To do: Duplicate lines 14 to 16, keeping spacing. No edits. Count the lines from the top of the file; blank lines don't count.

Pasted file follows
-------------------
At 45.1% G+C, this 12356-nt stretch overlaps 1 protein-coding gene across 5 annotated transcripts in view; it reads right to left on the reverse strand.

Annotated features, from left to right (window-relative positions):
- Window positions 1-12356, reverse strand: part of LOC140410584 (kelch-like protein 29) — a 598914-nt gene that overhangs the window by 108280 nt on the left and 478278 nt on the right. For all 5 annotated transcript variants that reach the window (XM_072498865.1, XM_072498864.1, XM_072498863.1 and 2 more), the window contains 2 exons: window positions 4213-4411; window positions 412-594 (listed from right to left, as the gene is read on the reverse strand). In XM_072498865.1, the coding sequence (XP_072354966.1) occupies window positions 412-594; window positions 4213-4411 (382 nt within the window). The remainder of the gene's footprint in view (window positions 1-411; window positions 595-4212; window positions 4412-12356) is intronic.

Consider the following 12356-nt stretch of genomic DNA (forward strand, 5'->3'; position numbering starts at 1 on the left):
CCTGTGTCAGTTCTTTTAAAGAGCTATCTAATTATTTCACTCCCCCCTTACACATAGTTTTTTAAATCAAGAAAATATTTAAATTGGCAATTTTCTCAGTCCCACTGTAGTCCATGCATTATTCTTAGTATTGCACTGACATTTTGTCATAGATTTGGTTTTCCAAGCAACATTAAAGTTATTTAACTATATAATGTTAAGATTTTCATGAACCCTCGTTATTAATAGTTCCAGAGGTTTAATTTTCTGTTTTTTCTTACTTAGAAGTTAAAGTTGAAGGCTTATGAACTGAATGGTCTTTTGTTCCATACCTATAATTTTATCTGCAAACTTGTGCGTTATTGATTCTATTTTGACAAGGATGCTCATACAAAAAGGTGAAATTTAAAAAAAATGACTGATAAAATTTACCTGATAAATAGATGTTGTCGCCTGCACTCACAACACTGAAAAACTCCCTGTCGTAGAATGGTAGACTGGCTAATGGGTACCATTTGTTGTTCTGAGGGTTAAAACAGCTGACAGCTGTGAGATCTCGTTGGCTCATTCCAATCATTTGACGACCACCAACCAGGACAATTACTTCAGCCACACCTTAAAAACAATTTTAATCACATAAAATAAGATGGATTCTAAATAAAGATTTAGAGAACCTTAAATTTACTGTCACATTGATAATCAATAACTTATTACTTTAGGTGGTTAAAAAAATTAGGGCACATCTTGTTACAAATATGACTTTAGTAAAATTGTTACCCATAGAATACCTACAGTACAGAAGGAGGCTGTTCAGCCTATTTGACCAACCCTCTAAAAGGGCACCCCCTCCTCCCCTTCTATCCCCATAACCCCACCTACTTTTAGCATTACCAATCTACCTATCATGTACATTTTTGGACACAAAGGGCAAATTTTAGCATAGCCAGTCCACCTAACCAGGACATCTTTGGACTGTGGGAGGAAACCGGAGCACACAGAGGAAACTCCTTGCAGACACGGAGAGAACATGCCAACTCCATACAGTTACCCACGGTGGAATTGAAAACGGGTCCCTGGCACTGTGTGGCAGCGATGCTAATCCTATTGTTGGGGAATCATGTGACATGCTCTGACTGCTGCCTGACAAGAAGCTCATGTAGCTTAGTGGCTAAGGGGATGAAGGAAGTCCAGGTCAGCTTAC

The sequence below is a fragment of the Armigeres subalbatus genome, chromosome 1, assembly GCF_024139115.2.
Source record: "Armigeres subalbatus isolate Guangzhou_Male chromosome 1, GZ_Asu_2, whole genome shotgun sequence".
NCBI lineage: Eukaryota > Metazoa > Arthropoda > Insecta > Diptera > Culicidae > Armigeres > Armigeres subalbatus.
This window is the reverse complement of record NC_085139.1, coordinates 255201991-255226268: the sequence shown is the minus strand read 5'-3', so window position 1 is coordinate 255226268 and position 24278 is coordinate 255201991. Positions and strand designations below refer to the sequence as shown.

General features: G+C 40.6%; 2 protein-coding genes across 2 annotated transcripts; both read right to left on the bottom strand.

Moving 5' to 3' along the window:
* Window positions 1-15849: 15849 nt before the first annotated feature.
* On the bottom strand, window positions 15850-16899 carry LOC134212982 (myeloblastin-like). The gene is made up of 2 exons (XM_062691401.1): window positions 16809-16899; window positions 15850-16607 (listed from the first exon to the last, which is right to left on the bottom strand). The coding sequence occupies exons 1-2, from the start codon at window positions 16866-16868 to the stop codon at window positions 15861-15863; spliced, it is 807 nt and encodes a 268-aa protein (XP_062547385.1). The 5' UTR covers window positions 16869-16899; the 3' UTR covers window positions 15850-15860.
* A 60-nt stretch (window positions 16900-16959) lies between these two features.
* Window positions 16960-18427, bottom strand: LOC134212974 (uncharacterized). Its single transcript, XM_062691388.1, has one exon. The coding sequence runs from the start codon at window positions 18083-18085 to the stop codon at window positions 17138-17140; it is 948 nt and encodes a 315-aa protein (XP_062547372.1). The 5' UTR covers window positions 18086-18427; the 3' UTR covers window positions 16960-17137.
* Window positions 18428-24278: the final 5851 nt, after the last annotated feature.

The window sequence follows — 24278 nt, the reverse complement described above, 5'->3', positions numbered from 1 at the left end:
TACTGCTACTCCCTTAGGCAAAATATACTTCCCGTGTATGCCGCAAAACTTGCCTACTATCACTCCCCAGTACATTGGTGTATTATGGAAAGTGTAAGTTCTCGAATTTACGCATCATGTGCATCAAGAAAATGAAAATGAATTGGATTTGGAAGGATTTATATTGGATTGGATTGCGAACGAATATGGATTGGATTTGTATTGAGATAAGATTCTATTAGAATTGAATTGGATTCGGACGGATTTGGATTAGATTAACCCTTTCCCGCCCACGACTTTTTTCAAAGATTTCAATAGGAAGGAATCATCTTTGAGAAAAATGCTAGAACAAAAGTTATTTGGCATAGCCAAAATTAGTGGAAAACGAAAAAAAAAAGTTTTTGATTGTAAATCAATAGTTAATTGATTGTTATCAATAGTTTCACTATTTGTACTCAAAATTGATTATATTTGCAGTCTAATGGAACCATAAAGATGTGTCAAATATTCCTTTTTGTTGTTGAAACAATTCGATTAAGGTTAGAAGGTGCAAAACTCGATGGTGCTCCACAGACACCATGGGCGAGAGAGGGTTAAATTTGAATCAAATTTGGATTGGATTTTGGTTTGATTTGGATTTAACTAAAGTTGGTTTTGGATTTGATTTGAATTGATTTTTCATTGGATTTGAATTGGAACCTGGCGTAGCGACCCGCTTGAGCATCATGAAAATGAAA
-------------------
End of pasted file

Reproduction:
* A 60-nt stretch (window positions 16900-16959) lies between these two features.
* Window positions 16960-18427, bottom strand: LOC134212974 (uncharacterized). Its single transcript, XM_062691388.1, has one exon. The coding sequence runs from the start codon at window positions 18083-18085 to the stop codon at window positions 17138-17140; it is 948 nt and encodes a 315-aa protein (XP_062547372.1). The 5' UTR covers window positions 18086-18427; the 3' UTR covers window positions 16960-17137.
* Window positions 18428-24278: the final 5851 nt, after the last annotated feature.